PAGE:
SNEAK PEEK PREVIEW: Huntress by Malinda Lo

Huntress by Malinda Lo; published by Little, Brown & Company, New York, 2o11; 371 pages.

Grayness has settled across everything from the sky to the earth.  Strange creatures of myth have appeared on the fringes of the Wood.  Perhaps it was no surprise when the King and his entourage visited the Academy where sages are trained, since so many unusual things were already happening in the human world.  The King came with an invitation from the Fairy Queen to meet in her castle.  Perhaps meeting with the fairies could shed light on the strange events in the human realm; but the King and his advisors do not want to risk his safety.  His son (Con), two students from the Academy (Kaede and Taisin), and three guards will make the journey.  Will they survive the trek and reach the Fairy Queen in time to save the earth?  And who will discover she is the Huntress?

NOTE: This review is based on an ARC (advance reading copy) provided for free by the publisher.  The publication information is subject to change.  Expected release date: April 5, 2011.

Huntress is the prequel to Lo’s William C. Morris YA Debut Award finalist Ash, but the story takes place generations earlier.  I have not read the first book; in fact, I was stunned to find my local libraries do not have Ash in their collections!  However, Huntress stands alone.  Please let me know if I’ve missed anything by not reading the first book!

OK, so Huntress offers a little bit for almost every taste.  A quest!  An adventure!  Mythology a la I Ching!  Romance!  At first I thought the mix of so many genres would dilute the impact of each, but that is certainly not the case.  The flow of the quest and the adventures associated with it was as exciting as any adventure story gets.  Battles ending in tragic losses were profoundly written which helped introduce the mythology of the Xi and other fay.  Introducing concepts from the I Ching, including quotes from the Book of Changes and use of the Oracle Bones, made the existence of a fay world seem plausible.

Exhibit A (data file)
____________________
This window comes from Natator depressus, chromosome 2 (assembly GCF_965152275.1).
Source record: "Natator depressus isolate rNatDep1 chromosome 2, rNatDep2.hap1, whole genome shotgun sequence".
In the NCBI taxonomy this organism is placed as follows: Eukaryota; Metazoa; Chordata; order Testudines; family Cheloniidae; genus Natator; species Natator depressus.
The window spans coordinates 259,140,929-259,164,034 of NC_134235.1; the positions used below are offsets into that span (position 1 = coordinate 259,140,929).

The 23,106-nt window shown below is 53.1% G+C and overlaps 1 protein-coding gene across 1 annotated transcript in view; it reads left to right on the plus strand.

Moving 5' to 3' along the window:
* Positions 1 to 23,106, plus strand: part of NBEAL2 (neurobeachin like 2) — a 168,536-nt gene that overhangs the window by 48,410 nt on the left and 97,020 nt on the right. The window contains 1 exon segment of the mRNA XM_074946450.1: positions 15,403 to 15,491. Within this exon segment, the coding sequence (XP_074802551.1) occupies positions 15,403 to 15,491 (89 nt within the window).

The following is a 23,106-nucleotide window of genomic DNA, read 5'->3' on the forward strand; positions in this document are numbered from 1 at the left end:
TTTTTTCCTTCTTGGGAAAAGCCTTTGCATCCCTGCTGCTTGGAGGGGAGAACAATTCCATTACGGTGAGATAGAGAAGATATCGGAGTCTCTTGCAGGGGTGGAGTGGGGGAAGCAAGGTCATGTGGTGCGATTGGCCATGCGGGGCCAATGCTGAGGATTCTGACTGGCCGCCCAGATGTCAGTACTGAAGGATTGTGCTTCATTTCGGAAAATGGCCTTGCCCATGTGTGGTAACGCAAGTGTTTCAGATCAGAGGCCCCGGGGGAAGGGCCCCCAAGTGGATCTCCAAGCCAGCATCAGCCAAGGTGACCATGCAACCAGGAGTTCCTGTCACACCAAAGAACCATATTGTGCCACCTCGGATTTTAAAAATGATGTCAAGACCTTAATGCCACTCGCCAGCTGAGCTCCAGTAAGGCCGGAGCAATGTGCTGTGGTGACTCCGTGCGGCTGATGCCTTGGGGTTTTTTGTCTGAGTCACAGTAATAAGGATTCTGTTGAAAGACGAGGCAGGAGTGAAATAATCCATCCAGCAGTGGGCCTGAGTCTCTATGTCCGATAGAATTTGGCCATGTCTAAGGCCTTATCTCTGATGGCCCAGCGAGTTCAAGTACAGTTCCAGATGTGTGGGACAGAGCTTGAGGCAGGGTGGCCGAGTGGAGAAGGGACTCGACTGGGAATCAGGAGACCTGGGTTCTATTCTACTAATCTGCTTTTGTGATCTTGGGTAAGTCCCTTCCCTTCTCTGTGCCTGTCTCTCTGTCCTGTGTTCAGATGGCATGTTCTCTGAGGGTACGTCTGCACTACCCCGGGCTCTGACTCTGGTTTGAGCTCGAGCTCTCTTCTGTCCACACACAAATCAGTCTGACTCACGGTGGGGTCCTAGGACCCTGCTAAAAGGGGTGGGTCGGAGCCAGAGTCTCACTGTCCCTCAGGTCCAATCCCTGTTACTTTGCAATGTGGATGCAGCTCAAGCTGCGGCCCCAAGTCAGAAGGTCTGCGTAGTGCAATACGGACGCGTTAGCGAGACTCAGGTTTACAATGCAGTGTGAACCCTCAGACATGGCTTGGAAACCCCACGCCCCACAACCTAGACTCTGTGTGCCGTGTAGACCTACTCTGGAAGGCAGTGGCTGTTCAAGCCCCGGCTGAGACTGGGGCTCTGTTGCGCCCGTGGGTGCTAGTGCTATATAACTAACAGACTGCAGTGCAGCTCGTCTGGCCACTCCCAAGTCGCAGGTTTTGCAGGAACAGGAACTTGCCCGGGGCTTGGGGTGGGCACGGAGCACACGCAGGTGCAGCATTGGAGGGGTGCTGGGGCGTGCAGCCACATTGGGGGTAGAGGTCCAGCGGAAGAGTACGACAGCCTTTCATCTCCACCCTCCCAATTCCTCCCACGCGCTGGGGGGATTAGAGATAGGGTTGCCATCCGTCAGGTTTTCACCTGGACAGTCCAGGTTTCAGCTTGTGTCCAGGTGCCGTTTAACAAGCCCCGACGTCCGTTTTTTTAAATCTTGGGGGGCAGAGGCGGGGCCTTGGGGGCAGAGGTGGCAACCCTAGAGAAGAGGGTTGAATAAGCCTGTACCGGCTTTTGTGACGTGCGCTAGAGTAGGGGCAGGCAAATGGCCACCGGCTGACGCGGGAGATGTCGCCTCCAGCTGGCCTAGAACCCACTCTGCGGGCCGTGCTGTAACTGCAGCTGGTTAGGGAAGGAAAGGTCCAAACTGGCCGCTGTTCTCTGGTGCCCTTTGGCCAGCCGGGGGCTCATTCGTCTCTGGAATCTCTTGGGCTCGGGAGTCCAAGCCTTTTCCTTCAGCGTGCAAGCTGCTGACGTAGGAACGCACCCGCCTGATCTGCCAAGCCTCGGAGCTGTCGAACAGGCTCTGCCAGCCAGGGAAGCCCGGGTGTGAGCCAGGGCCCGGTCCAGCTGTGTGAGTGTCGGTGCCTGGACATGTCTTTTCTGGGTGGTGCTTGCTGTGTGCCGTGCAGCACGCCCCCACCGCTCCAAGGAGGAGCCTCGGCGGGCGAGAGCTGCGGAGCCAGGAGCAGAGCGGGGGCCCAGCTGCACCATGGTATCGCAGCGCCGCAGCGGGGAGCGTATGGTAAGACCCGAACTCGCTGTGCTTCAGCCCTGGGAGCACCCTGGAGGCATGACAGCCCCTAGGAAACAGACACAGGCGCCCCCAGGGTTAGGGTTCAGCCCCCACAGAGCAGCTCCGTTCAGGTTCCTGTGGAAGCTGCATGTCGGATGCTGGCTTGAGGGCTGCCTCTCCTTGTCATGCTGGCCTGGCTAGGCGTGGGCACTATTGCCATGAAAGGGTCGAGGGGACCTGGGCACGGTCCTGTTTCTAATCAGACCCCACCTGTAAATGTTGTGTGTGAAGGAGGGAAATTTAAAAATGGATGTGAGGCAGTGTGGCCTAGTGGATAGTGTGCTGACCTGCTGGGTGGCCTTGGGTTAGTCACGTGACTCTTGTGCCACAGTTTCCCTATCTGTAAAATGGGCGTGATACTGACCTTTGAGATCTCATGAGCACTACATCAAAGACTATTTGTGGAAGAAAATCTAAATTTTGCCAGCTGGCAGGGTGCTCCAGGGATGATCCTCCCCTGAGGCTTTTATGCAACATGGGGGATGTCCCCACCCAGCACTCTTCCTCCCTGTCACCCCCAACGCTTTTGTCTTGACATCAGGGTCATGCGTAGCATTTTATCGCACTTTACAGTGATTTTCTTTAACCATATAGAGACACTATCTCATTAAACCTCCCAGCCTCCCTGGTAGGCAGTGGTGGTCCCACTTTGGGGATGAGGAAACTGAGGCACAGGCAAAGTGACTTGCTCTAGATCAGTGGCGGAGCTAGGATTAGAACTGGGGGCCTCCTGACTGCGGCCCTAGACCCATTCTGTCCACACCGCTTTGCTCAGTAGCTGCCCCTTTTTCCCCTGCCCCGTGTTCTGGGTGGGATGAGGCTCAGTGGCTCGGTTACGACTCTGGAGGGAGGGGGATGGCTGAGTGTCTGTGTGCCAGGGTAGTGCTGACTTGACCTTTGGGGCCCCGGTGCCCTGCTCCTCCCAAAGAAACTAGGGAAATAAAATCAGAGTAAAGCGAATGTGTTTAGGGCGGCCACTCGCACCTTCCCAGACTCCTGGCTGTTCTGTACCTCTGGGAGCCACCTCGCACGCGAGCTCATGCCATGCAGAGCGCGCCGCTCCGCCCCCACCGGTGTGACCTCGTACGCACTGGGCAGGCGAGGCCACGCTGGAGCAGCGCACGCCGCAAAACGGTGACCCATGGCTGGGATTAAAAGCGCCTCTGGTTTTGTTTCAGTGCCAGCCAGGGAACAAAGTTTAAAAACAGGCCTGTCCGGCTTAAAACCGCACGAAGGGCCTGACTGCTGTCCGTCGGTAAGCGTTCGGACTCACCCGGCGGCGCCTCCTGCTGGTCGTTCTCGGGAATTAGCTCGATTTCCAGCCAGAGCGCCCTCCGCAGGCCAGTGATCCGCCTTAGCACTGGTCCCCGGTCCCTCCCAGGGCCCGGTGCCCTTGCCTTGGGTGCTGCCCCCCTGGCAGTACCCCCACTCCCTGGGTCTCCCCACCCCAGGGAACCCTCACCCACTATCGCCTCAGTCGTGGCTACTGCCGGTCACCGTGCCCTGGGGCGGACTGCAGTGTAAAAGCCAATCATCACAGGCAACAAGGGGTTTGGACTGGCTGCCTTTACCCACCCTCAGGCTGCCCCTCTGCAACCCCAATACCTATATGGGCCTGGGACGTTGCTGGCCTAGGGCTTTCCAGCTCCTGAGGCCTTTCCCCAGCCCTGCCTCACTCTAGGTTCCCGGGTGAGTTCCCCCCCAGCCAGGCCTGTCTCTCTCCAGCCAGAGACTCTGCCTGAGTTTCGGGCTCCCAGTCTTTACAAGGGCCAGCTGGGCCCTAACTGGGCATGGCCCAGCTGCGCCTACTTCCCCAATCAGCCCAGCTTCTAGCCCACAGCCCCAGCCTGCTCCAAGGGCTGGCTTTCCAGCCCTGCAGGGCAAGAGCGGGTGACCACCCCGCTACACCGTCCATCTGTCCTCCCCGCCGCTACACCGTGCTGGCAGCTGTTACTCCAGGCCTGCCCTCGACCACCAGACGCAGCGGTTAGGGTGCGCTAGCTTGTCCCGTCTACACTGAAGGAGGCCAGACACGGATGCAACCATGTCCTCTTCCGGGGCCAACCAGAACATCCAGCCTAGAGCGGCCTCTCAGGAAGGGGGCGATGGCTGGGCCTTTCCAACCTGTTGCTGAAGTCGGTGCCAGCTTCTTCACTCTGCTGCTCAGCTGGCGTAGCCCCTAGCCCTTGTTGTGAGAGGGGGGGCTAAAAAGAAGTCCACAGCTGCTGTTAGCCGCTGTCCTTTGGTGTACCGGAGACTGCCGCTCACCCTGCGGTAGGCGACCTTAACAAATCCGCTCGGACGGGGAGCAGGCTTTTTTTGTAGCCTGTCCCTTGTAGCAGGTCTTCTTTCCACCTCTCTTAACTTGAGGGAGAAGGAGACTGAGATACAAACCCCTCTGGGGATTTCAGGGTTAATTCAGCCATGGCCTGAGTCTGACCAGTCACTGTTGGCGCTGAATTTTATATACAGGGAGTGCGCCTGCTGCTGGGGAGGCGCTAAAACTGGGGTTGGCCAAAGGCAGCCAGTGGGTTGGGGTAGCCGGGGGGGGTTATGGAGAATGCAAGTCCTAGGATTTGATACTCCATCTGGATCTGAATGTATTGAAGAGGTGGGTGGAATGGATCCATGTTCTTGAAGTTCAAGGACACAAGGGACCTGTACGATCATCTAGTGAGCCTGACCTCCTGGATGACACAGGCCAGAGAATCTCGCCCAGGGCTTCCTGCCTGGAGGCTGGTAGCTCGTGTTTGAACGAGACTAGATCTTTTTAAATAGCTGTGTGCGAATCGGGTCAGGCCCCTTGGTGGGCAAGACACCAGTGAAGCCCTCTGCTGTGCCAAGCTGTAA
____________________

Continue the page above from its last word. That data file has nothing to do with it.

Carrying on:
But for me, the exploration of romance was the most interesting aspect of the book.  In Huntress, the heterosexual relationship between the heir to the throne and one of the King’s guard is regarded as taboo; the love between the Academy students, two females, was regarded casually.  Hooray for writing a book that doesn’t make an overt statement about sexual preference!

Overall, I loved Lo’s descriptions of the world around her characters.  The greyness, the magic, the fairies were all described so vividly that I could step into the world at any given moment.  Sometimes I was confused by the point of view; the narration is third person omniscient and at times I had to reread passages after I discovered the point of view had shifted.  But that was a minor inconvenience given the depth of descriptions and the pace of the adventure.

Teens who prefer a variety of genres should be drawn to this book.  The Pronunciation Guide at the beginning of the book helped me get over the strangeness of the names and I felt more comfortable reading; I think young adult readers will agree.

4P     4Q     Grade Level: 9-12

Cover Art: Love, love, love the ARC cover!  The obscured face of the girl holding the Huntress’ bow adds to the mystery of the storyline.  The snowy background sets the atmosphere of the story–grayness in an increasingly cold world.  The subtle Asian features also hint at the I Ching influence of the story.  I think the cover does a remarkable job of inferring the various genres (other than romance!) of the book.

From Reading Lists: Sexual Identity, The Way It Could Be (Science Fiction or Fantasy)


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